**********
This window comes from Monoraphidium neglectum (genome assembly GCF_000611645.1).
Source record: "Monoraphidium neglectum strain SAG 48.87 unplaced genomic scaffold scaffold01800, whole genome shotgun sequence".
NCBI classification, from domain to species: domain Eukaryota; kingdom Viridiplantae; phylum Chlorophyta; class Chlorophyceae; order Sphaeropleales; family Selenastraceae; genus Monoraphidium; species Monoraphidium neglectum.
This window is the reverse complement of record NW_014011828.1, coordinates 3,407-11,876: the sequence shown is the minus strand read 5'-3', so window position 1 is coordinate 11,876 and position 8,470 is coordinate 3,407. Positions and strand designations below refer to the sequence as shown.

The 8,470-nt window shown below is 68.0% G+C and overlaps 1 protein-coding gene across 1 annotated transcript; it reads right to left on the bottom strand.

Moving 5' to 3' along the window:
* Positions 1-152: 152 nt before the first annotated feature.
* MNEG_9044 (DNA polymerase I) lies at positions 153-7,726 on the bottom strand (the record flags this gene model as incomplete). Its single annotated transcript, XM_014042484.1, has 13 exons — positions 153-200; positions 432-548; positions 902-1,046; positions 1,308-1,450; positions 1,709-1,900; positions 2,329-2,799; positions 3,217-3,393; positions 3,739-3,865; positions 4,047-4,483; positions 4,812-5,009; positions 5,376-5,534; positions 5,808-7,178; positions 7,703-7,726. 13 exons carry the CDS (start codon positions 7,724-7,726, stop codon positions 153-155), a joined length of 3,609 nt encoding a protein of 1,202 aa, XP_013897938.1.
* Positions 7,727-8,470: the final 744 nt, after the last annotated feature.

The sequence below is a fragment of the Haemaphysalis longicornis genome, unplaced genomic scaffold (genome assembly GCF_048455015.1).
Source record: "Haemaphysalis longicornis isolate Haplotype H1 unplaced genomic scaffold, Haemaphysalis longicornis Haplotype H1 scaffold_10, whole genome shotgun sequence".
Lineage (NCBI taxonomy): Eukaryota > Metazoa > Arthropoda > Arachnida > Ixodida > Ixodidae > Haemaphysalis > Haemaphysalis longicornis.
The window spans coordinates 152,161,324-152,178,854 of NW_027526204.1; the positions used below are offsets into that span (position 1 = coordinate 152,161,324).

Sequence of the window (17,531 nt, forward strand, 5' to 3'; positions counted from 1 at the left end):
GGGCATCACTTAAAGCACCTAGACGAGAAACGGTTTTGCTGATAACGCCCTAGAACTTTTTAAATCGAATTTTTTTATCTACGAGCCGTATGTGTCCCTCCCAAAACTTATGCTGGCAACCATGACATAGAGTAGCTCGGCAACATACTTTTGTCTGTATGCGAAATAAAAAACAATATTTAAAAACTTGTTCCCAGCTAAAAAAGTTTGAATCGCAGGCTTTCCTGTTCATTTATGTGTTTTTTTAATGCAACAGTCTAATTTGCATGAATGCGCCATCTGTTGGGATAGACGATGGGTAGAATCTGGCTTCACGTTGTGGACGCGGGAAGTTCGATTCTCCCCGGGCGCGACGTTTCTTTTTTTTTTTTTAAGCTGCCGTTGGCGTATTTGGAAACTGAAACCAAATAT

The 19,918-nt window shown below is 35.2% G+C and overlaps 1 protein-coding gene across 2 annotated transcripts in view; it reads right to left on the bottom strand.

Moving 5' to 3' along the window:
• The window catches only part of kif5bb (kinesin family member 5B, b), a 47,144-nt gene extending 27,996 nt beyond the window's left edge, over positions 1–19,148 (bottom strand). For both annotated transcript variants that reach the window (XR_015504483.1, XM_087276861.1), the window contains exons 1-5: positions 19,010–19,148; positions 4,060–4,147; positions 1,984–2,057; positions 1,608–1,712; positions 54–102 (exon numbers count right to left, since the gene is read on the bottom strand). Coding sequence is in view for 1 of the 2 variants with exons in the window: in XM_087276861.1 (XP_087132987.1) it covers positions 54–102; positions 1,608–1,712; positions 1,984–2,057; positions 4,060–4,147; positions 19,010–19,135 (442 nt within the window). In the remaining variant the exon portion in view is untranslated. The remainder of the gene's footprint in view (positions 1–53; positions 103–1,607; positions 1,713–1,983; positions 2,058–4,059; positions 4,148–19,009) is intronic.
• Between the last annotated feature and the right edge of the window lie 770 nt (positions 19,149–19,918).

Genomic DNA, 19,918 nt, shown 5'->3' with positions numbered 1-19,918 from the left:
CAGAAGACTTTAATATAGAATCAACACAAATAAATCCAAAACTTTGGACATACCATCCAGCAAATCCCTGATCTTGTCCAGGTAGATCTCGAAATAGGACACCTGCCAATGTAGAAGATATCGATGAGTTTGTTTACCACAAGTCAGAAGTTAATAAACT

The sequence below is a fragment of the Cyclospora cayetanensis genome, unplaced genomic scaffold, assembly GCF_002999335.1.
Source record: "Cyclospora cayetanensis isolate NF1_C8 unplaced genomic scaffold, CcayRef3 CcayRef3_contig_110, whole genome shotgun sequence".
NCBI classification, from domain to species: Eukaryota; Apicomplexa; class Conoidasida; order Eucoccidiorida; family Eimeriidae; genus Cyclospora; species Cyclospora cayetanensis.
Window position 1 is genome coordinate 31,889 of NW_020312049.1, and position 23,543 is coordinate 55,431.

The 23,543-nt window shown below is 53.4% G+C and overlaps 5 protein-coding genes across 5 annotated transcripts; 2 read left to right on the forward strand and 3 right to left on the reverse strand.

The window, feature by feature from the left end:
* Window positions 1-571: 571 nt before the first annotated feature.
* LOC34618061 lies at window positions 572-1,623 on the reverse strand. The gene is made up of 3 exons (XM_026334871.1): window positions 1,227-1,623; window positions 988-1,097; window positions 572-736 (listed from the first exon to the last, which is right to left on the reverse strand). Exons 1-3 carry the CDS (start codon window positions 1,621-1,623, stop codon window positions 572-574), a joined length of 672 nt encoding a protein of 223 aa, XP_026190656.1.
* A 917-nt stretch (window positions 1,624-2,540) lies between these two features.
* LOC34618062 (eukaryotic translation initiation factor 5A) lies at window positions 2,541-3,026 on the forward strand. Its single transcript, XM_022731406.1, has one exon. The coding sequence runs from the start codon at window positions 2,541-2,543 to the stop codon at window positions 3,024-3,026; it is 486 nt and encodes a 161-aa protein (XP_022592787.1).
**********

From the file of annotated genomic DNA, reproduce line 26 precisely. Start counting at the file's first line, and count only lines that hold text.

The 23,543-nt window shown below is 53.4% G+C and overlaps 5 protein-coding genes across 5 annotated transcripts; 2 read left to right on the forward strand and 3 right to left on the reverse strand.